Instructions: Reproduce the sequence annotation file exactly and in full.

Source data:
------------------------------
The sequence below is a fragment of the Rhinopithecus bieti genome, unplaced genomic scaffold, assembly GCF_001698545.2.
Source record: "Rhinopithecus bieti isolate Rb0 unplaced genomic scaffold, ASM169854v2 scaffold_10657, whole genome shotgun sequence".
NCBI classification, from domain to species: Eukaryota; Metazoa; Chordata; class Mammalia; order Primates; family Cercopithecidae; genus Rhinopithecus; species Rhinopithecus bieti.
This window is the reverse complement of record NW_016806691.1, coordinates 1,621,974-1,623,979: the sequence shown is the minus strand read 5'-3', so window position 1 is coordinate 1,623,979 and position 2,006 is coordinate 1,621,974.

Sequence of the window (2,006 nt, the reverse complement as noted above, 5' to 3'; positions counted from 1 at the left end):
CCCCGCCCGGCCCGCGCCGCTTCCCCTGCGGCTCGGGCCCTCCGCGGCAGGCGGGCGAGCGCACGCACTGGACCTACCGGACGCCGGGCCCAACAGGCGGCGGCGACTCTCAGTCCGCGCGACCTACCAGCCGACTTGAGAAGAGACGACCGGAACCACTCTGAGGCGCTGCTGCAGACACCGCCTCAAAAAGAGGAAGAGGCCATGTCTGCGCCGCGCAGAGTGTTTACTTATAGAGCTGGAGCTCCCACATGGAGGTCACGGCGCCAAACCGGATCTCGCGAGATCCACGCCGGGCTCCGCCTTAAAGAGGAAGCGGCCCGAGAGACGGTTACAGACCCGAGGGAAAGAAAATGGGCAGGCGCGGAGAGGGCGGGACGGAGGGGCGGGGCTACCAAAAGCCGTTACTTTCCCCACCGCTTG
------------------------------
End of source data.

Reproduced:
The sequence below is a fragment of the Rhinopithecus bieti genome, unplaced genomic scaffold, assembly GCF_001698545.2.
Source record: "Rhinopithecus bieti isolate Rb0 unplaced genomic scaffold, ASM169854v2 scaffold_10657, whole genome shotgun sequence".
NCBI classification, from domain to species: Eukaryota; Metazoa; Chordata; class Mammalia; order Primates; family Cercopithecidae; genus Rhinopithecus; species Rhinopithecus bieti.
This window is the reverse complement of record NW_016806691.1, coordinates 1,621,974-1,623,979: the sequence shown is the minus strand read 5'-3', so window position 1 is coordinate 1,623,979 and position 2,006 is coordinate 1,621,974.

Sequence of the window (2,006 nt, the reverse complement as noted above, 5' to 3'; positions counted from 1 at the left end):
CCCCGCCCGGCCCGCGCCGCTTCCCCTGCGGCTCGGGCCCTCCGCGGCAGGCGGGCGAGCGCACGCACTGGACCTACCGGACGCCGGGCCCAACAGGCGGCGGCGACTCTCAGTCCGCGCGACCTACCAGCCGACTTGAGAAGAGACGACCGGAACCACTCTGAGGCGCTGCTGCAGACACCGCCTCAAAAAGAGGAAGAGGCCATGTCTGCGCCGCGCAGAGTGTTTACTTATAGAGCTGGAGCTCCCACATGGAGGTCACGGCGCCAAACCGGATCTCGCGAGATCCACGCCGGGCTCCGCCTTAAAGAGGAAGCGGCCCGAGAGACGGTTACAGACCCGAGGGAAAGAAAATGGGCAGGCGCGGAGAGGGCGGGACGGAGGGGCGGGGCTACCAAAAGCCGTTACTTTCCCCACCGCTTG